Marx's Dialectics of Value and Knowledge
Brenner's ‘The Economics of Global Turbulence’ is a review of the world economy in the second half of the 20th century and its momentous changes. It deals with a wide range of issues and developments and is supported by a wealth of statistical and historical material. At the same time, it debunks many of the myths upon which recent (economic) history has been written. Perhaps even more importantly, it seeks the causes of crises in the laws of motion of capital itself (a point made from a different perspective by this review as well).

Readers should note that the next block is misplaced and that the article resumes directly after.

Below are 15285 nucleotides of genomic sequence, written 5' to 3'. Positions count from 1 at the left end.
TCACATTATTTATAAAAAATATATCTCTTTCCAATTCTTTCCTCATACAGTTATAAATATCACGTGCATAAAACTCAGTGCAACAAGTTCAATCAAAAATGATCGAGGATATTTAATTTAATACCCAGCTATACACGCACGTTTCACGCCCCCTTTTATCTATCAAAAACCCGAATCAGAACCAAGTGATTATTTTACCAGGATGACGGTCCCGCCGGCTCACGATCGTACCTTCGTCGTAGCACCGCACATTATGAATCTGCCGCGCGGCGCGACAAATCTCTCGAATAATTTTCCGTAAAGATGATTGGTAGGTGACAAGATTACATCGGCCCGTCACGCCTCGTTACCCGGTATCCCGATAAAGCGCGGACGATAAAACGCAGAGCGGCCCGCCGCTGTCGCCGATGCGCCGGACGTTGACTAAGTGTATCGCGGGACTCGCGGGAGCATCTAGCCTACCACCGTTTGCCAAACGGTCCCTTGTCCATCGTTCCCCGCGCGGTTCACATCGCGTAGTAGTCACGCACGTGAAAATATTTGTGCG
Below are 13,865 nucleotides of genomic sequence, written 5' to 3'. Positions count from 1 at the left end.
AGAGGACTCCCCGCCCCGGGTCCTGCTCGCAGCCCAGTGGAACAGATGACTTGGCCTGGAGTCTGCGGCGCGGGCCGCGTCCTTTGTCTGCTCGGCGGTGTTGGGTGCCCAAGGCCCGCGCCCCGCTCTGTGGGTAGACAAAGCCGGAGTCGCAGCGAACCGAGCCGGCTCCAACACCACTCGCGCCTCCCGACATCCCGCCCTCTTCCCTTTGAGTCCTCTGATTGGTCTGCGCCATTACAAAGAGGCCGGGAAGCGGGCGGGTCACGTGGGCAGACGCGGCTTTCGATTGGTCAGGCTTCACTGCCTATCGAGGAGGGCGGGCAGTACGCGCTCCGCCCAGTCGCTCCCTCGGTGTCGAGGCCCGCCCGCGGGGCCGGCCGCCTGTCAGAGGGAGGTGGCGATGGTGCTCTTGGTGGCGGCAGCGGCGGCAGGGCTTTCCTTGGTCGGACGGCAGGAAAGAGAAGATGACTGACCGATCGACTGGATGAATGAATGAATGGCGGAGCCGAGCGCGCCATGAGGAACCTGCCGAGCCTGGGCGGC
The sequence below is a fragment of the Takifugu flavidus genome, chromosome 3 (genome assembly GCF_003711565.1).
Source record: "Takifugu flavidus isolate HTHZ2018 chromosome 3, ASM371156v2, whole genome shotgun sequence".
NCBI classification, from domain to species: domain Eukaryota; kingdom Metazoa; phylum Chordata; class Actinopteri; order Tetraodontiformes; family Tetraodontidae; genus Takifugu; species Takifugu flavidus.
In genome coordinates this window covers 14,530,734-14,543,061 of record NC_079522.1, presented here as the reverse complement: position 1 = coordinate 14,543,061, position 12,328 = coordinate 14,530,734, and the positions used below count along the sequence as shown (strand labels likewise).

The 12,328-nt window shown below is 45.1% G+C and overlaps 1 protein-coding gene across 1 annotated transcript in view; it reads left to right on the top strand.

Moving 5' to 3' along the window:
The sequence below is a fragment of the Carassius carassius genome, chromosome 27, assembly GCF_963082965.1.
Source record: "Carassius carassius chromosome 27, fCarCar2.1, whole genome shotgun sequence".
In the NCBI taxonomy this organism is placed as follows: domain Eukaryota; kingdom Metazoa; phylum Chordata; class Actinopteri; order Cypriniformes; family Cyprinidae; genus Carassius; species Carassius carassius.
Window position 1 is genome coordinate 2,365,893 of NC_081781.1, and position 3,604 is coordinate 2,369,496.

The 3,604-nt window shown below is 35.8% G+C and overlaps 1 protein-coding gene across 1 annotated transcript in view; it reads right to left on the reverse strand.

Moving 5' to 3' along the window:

Chris Arthur's approach aims at a systematic re-ordering of Marx's categories. This article argues that his approach is actually a different ordering of different categories that are positioned within a specific theoretical whole, a Hegelian re-interpretation of Marx and especially of abstract labour, which distances itself from Marx. While the debate has focused mainly on the philosophical aspects of Arthur's work, its economic features have not been the object of a systematic analysis. Yet, a full assessment of the 'New Dialectics' should include explicitly a systematic internal critique of its economic dimensions. The aim of this article is to assess the internal consistency of the economic ramifications of the 'New Dialectics'. The focus is on the notions of abstract labour, concrete labour, and exploitation. Arthur's faithfulness to Marx, or correspondence to Marx's quotations, is not the criterion used to assess the 'New Dialectics'. Rather, the criterion is whether it (a) discovers logical inconsistencies in Capital and (b) is itself free from inconsistencies. The answer is negative in both cases.